Sports sponsorship agency Winlink is suing Liverpool FC for a reported £1.1m regarding the Premier League side’s £15m training kit sponsorship with BetVictor.

The legal dispute, which is being settled in High Court, is around Winlink’s involvement in the club’s partnership, with the agency stating that one of its senior executives had introduced club officials to the bookmaker.

Winlink also underlined that the firm was ‘heavily engaged over a number of years in securing a successful introduction’ which led to BetVictor agreeing a £5m per year training kit sponsorship with Liverpool between the 2016/17 and 2018/19 campaigns. 

Liverpool responded to the agency’s claims, stating that it was the club’s former head of global partnerships, Raffaella Valentino, who conducted the deal. Moreover, the Premier League side stated that Winlink’s introduction had no sway on the execution of the deal.

Hearing over the legal dispute officially began on Monday, with Winlink’s representative  Andrew Sutcliffe QC highlighting the agency’s credentials in ‘identifying and introducing betting companies to sports rights holders’. Some of the examples Sutcliffe mentioned included the agency’s relationships with Arsenal, Chelsea, Inter Milan and Juventus with the agency successfully introducing the clubs to bookmakers. This resulted in the clubs paying commissions after the teams secured deals.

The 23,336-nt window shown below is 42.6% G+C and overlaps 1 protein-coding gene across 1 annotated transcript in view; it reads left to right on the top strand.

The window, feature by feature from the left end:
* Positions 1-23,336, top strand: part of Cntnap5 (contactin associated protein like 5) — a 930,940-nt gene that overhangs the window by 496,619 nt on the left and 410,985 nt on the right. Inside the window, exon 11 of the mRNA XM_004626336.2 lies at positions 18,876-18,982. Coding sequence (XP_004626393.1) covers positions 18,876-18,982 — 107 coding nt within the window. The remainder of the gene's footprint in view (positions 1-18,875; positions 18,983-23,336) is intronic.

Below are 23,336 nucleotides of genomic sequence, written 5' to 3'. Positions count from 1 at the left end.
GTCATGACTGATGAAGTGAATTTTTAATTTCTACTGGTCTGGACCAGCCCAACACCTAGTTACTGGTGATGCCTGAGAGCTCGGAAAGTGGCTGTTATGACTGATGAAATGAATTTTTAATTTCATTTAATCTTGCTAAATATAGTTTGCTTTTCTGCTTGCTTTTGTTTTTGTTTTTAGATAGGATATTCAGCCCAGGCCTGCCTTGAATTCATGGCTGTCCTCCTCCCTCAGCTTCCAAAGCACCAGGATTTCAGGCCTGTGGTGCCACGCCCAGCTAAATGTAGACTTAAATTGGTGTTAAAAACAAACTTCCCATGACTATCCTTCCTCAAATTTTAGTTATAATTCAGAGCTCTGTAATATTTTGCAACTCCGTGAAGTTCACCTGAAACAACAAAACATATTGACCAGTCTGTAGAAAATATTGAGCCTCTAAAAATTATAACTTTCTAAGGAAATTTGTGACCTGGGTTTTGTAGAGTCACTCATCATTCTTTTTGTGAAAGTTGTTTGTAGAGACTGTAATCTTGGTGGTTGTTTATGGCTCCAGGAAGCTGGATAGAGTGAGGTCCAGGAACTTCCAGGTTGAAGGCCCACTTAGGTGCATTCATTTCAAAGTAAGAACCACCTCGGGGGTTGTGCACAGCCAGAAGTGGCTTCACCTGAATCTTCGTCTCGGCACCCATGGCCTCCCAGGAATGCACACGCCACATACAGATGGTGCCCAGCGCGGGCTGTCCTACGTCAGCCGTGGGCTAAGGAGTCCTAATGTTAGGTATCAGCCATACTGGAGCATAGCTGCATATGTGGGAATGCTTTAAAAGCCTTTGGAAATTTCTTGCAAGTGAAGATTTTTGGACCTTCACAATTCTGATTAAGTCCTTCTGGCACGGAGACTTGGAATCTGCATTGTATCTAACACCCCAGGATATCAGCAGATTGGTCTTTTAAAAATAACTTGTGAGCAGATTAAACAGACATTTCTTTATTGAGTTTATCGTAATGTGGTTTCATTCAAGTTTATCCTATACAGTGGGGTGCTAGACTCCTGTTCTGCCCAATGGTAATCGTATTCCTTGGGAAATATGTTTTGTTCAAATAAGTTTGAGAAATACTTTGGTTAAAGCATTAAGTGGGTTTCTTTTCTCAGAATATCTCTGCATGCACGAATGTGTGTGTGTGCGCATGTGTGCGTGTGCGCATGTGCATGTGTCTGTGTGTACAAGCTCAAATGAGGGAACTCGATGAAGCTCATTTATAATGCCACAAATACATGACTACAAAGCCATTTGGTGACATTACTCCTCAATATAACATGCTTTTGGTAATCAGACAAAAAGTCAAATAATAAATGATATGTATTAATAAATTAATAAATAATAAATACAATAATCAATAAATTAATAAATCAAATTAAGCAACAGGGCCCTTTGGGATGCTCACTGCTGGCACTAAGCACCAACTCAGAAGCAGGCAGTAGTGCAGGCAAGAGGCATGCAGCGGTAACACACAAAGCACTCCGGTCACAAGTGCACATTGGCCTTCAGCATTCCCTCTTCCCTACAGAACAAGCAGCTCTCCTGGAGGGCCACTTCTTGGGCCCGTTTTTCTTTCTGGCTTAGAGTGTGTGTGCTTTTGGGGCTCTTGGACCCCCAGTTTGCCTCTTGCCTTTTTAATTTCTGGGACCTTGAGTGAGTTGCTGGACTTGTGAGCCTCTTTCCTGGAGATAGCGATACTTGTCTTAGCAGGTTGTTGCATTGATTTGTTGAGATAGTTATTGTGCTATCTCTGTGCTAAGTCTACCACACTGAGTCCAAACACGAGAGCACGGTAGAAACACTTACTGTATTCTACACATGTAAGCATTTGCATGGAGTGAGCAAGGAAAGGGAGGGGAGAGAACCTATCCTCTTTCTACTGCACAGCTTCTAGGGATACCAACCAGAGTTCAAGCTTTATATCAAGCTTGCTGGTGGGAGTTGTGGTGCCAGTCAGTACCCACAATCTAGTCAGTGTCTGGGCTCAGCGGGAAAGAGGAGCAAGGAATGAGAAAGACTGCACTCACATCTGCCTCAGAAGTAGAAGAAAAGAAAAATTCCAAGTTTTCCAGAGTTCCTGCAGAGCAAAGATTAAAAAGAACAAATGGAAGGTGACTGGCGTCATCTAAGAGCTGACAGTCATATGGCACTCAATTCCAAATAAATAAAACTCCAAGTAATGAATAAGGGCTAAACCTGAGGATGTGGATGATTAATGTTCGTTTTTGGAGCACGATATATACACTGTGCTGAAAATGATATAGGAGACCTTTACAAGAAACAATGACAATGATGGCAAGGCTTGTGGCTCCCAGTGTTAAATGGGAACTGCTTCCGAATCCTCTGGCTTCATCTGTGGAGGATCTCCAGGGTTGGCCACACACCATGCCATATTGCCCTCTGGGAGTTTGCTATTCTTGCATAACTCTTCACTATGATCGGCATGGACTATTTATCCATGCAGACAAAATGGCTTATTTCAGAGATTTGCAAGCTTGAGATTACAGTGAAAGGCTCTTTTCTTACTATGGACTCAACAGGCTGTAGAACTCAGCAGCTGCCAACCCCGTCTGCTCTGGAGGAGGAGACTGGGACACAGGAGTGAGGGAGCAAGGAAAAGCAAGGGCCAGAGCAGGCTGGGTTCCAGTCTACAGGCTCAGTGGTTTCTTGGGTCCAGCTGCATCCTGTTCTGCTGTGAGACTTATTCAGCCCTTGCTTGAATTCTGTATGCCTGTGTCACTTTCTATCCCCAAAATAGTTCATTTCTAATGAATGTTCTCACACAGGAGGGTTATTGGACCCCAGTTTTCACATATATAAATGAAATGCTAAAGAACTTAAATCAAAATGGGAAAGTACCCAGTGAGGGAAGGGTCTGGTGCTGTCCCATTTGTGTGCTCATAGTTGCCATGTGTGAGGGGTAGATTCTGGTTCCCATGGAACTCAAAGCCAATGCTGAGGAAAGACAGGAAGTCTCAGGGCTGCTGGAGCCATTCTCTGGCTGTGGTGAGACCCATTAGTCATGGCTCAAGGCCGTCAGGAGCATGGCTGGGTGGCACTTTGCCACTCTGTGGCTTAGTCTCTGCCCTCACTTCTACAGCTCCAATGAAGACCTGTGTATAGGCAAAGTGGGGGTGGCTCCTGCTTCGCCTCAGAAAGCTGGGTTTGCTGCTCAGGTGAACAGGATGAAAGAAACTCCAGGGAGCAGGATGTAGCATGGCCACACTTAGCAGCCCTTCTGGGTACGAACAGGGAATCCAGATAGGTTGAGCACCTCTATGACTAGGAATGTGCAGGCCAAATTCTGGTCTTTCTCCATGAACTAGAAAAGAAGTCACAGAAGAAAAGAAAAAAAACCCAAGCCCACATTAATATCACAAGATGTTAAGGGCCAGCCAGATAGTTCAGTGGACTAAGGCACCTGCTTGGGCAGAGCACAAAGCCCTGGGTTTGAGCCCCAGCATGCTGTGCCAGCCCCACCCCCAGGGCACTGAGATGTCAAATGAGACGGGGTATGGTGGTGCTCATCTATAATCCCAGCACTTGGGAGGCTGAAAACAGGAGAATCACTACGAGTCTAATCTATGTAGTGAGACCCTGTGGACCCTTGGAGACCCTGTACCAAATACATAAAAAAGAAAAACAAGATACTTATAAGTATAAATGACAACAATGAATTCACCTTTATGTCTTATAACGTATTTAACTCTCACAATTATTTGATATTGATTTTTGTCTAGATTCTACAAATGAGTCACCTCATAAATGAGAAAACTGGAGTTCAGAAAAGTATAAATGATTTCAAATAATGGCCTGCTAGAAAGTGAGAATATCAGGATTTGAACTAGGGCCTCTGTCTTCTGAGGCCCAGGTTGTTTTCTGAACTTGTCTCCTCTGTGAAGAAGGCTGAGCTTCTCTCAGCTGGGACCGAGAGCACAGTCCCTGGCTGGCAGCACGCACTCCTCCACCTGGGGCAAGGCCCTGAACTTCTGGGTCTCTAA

Moreover, Sutcliffe said that Winlink had kept its relationship with Liverpool arguing that the agency had to only fulfil two conditions in introducing club executives to bookmakers and that the bookmakers then sponsored the club. As a result, he stated to the High Court that the football club ‘had not kept its side of the bargain’.

Liverpool’s representative, Robert Anderson QC argued that the agency’s services had no influence on the club securing its sponsorship deal. The football club said that Winlink had introduced its executives two and a half years before the 2016 BetVictor deal and that the agency holds ‘no rights’ to claim compensation, regardless of any previous introductions. 

The trial, which is being held remotely, is due to last five days with Judge Mark Pelling QC expected to reserve his final judgement until a later date.

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